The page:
Food Matters – Coffee Cupping at Drumroaster Coffee

Coffee Cupping

We love our coffee and it seems like we don’t mind paying for it, either. You don’t have to look very hard around almost any town around here to find some sort of coffee shop; from the ubiquitous Starbucks to the specialty mom-and-pop roaster, they all use coffee beans to get you your daily jolt of caffeine, and more importantly, a true coffee flavour. That’s why some coffee shop owners even get involved in auctions to make sure they get the coffee beans they want.

Coffee sure has come a long way from 20 years ago when your only choice was brewed or instant. The quality of coffee and the selection of different beans have been on the same learning curve as wine has been in BC for the past 20 or 30 years. People are more discerning, they want more selection, they enjoy learning about different flavours, and what effects the flavour and aroma. I’ve been invited to wine tastings where the bottles cracked open were never going to widely available because they were quite rare, and I got to do kind of the same thing at a ‘coffee cupping’ at my local coffee shop in Cobble Hill last week, Drumroaster Coffee.

Beans and Grinds

At this coffee tasting session we cupped 10 different coffees. The green beans have been lightly roasted and coarsely ground. Then these rough grounds are placed in cups specially made to capture the aromas of the brewed coffee….hot water is poured in, and then you sniff and finally sip from special spoons. Our cupping leader was Carsen Oglend of Drumroaster: “We use special spoons as well, they have a flat lip on one side and a deep scoop to them so you can slurp the coffee quickly from the spoon and aspirate it over your tongue and palate so you get all the flavours and aromas coming through.”

These coffee beans all come from one coffee producer in Panama called Esmeralda Special. They have been ranked as some of the top tasting coffee beans in the world, and have been auctioned off in the past at up to 170 dollars a pound. Carsen and his father Geir want to offer some of this coffee to their customers at the Drumroaster. So, they are going through this tasting to see what they like, what they think their customers will like, getting ready for the online coffee bean auction which takes place in a couple of weeks.

Who would pay so much for coffee beans? It makes for a very expensive cup of coffee by the time it gets to the coffee shop counter. Some cafes do it for a fun promotional thing, once a year, charge you ten dollars for a small cup of these kinds of coffees….but Carsen doesn’t plan to go for the really expensive lots of these beans. He will choose something that can still be affordable to his customers, particularly say at Christmas, when they will sell half-pound or pound sizes for people looking for something special. He says they won’t pay 170 dollars a pound, but: “Not everyone will pay $80 for a bottle of wine, say, but some people will, and I think some people might be willing to pay, say, $20 for half a pound of coffee.”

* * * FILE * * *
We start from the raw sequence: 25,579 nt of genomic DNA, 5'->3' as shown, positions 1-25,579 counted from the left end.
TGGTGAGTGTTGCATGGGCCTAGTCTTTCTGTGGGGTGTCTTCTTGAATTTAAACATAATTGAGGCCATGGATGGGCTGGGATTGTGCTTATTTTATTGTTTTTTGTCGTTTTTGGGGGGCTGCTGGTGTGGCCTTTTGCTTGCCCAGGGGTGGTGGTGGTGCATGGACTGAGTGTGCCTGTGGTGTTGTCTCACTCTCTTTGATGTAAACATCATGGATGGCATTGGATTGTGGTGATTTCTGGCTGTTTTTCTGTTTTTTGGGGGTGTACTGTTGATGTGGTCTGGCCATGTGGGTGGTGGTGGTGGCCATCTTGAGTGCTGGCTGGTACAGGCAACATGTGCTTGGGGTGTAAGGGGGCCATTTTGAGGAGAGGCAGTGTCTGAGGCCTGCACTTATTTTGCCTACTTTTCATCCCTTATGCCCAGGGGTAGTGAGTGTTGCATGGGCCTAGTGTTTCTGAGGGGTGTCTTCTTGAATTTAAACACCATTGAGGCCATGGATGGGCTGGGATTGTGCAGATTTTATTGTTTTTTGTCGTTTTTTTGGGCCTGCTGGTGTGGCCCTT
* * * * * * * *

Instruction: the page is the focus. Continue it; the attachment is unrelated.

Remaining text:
Ready for CuppingThe range in the ten different beans was quite broad. Some I thought smelled like chocolate, others more lemony, and a couple even reminded me of cooked tomatoes. They were all very smooth, not bitter. I don’t drink a lot of black coffee…I’m a cappuccino and latte kind of guy. But this coffee I could drink straight, black and not need any sugar or milk with it at all. Keep in mind that all these coffees come from the same valley in Western Panama, but they are grown in different locations at different elevations, which has an effect on the flavour. They are all from the same type of coffee bush called Geisha, which was imported from Ethiopia years ago.  

The people invited to the coffee cupping were mostly doing it for fun last week. But Carsen was going to do much more tasting on his own, taking a lot of notes about each coffee to zero in on what he wants to bid on in the auction. In the coffee world there are people who have jobs cupping coffee, and I wouldn’t want the pressure of making decisions on which thousands of pounds I would be recommending to buy. It would keep me up at night…not to mention the coffee would keep me up at night! And there is a certain amount of fun and challenge in this process for Carsen along with the great coffee flavour:

The auction takes place May fifteenth, so if I’m around I will pop into the coffee shop to see how they fare in their bidding, but apparently everyone can watch online as the bids go up.

To listen to my chat with Jo-Ann Roberts about this on All Points West, visit this page on the All Points West website.

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